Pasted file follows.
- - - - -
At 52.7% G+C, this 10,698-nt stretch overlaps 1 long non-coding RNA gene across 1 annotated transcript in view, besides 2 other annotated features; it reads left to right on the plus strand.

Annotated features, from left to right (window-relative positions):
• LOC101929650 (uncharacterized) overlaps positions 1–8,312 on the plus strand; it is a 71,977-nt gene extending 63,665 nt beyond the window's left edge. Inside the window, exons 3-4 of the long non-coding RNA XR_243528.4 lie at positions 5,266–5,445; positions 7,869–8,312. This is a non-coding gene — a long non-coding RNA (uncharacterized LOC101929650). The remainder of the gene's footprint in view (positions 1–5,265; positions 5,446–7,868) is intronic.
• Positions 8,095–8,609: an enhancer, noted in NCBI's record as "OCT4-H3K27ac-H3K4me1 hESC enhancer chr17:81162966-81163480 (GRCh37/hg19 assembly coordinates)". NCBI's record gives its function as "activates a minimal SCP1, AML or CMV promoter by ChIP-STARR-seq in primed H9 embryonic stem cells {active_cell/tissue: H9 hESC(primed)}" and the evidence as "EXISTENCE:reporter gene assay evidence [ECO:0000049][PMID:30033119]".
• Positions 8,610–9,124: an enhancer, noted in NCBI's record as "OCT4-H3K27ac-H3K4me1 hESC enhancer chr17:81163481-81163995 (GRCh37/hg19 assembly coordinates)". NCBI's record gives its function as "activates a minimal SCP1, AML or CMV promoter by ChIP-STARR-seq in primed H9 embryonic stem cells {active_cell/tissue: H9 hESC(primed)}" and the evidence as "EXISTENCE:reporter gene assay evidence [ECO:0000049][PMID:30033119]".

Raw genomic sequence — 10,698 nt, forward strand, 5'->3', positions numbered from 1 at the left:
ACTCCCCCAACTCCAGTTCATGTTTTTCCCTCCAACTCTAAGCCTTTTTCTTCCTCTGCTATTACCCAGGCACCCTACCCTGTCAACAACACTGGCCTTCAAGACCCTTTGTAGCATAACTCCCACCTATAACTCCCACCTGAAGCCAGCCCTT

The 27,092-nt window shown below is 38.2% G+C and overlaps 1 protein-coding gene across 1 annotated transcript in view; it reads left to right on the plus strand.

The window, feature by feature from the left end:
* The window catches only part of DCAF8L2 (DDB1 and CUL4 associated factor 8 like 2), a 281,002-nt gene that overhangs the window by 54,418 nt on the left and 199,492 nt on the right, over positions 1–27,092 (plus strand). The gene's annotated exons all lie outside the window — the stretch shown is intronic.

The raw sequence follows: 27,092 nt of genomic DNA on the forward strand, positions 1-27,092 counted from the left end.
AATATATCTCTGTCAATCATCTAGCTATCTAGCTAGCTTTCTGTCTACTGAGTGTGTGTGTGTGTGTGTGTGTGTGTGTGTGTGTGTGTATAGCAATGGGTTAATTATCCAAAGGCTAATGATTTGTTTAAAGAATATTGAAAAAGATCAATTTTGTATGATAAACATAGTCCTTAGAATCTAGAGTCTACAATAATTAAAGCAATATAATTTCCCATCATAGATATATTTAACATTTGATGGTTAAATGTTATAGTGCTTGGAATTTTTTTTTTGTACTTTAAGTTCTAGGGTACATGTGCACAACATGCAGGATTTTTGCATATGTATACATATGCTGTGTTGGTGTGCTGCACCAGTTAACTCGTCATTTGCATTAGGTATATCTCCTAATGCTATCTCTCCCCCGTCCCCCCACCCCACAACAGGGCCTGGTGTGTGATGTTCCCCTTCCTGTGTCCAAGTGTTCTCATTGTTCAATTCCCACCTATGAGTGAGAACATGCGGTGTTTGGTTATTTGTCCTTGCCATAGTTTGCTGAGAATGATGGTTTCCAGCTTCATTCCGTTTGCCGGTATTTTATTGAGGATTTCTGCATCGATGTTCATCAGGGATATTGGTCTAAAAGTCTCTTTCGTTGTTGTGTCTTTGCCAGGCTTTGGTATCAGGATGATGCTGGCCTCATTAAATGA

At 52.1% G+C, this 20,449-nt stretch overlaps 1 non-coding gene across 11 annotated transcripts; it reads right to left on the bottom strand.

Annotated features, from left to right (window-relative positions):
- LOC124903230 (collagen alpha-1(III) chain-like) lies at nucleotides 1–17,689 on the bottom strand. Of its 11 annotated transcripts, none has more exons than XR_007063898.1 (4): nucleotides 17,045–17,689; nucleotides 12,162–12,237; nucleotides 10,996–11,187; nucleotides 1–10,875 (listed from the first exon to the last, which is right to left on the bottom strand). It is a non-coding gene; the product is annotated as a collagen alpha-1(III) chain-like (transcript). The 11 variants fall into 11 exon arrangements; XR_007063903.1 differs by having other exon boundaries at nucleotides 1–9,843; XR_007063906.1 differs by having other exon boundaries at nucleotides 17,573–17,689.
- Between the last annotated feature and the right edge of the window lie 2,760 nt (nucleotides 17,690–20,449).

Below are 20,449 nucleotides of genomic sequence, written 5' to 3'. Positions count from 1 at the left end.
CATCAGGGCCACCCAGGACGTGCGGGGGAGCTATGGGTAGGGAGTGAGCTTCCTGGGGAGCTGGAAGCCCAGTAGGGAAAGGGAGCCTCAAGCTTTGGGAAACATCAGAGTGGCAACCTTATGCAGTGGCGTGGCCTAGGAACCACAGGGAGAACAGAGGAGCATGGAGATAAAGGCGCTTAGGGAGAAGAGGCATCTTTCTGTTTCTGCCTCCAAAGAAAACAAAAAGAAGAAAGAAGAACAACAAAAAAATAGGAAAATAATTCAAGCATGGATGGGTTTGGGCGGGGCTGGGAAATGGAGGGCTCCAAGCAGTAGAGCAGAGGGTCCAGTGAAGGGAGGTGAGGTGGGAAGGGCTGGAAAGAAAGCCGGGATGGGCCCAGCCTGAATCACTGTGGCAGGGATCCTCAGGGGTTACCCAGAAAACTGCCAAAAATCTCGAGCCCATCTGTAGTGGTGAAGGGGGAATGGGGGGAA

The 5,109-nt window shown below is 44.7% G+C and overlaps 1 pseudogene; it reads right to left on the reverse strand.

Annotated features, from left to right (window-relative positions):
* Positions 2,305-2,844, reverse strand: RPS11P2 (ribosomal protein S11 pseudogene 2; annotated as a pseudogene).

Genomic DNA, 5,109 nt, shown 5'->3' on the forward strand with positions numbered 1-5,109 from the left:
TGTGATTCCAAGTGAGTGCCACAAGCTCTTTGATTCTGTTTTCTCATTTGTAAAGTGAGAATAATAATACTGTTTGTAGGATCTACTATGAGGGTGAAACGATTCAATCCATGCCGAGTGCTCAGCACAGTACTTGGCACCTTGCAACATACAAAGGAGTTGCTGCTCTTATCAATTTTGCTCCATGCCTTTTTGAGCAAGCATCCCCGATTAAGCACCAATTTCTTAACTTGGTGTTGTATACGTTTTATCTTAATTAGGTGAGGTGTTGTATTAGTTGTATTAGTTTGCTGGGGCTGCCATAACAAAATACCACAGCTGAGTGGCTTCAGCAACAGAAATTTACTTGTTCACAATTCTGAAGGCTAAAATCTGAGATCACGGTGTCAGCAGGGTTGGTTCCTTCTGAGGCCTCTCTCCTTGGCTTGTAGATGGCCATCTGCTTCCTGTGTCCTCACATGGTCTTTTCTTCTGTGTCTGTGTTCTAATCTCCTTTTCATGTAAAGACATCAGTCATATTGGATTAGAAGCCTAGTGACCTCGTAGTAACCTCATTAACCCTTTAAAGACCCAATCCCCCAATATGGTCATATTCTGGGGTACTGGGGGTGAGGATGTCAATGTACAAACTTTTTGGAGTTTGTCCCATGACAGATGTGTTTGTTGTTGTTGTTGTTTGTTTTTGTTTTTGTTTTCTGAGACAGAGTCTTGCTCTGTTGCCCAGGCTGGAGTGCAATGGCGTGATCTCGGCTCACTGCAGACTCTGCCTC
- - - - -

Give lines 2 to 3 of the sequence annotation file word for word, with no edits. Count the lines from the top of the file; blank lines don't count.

Annotated features, from left to right (window-relative positions):
• LOC101929650 (uncharacterized) overlaps positions 1–8,312 on the plus strand; it is a 71,977-nt gene extending 63,665 nt beyond the window's left edge. Inside the window, exons 3-4 of the long non-coding RNA XR_243528.4 lie at positions 5,266–5,445; positions 7,869–8,312. This is a non-coding gene — a long non-coding RNA (uncharacterized LOC101929650). The remainder of the gene's footprint in view (positions 1–5,265; positions 5,446–7,868) is intronic.